10 Experimental JS/CSS3 Coding Techniques

Sam Deering

As we’ve promised, here’s another set of CSS3/JS coding techniques that can strongly improve user experience, improve designer’s workflow and replace dirty old workarounds that we used in Internet Explorer 6 & Co. Please note that most techniques presented below are experimental, and many of them are not pure CSS3-techniques as some do use jQuery or other JavaScript-libraries. Worth a look though…

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1. Saying Goodbye to the overflow: hidden Clearing Hack


I’m now saying goodbye to overflow: hidden and the deciding factor for me is CSS3. Specifically box-shadow. At least in the sense that box-shadow was the first property I noticed being negatively impacted by the use of overflow: hidden. Like the positioned child elements mentioned above, box-shadow can get clipped when the parent (or other ancestor) element has overflow applied. And there are several other things to consider as we move forward using more CSS3. Text-shadow and transform can also potentially be clipped by overflow: hidden.
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2. Using Rounded Corners with CSS3


As CSS3 gets closer to becoming the new standard for mainstream design, the days of rounded corners through elaborate background images is fading. This means less headache and time spent working out alternatives for each browser.
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3. Rounded corner HTML elements using CSS3 in all browsers


This is a behavior htc file for Internet explorer to make CSS property ” border-radius ” work on all browsers. At present, all major browsers other than IE shows curved corner by adding 4 lines of CSS.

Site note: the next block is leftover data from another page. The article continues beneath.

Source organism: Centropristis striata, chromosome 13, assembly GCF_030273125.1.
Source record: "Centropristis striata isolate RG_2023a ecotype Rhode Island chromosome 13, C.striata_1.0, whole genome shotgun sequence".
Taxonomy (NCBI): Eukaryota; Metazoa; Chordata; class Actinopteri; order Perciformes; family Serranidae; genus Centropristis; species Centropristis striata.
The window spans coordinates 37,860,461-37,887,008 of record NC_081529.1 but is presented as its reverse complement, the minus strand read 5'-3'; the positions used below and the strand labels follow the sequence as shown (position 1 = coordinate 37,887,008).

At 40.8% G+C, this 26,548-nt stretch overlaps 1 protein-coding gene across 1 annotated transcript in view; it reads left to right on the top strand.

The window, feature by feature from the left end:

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4. IE CSS3 pseudo selectors


Allows Internet Explorer to identify CSS3 pseudo-class selectors and render any style rules defined with them. Simply include the script in your pages and start using these selectors in your style sheets — they’ll work in IE.
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5. Cleaner Code with CSS3 Selectors


In this tutorial I’m going to take a look at some of the ways our front and back-end code will be simplified by CSS3, by looking at the ways we achieve certain visual effects now in comparison to how we will achieve them in a glorious, CSS3-supported future.
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6. CSS3 + Progressive Enhancement = Smart Design


Progressive enhancement is a good thing, and CSS3 is even better. Combined, they enable designers to create lighter, cleaner websites faster and easier than ever before.
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7. Create a Letterpress Effect with CSS Text-Shadow


The letterpress effect is becoming hugely popular in web design, and with a couple of modern browsers now showing support for the text-shadow CSS3 property it’s now simple and easy to create the effect with pure CSS. No Photoshop trickery here!
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8. CSS3 HSL & HSLA


A tutorial on using the HSL & HSLA declarations along with the quick + / – guide to which browsers currently support the herein effect.
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9. CSS3 Gradients: No Image Aqua Button


Aqua button with no images! Back in the time when Mac OS X was first announced, there’re a plenty of web tutorials that describe how to create the sexy aqua button with Photoshop, and now I can show how to create one with CSS!
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10. More on 3D CSS Transforms


Various 3D CSS Transforms in an overview.
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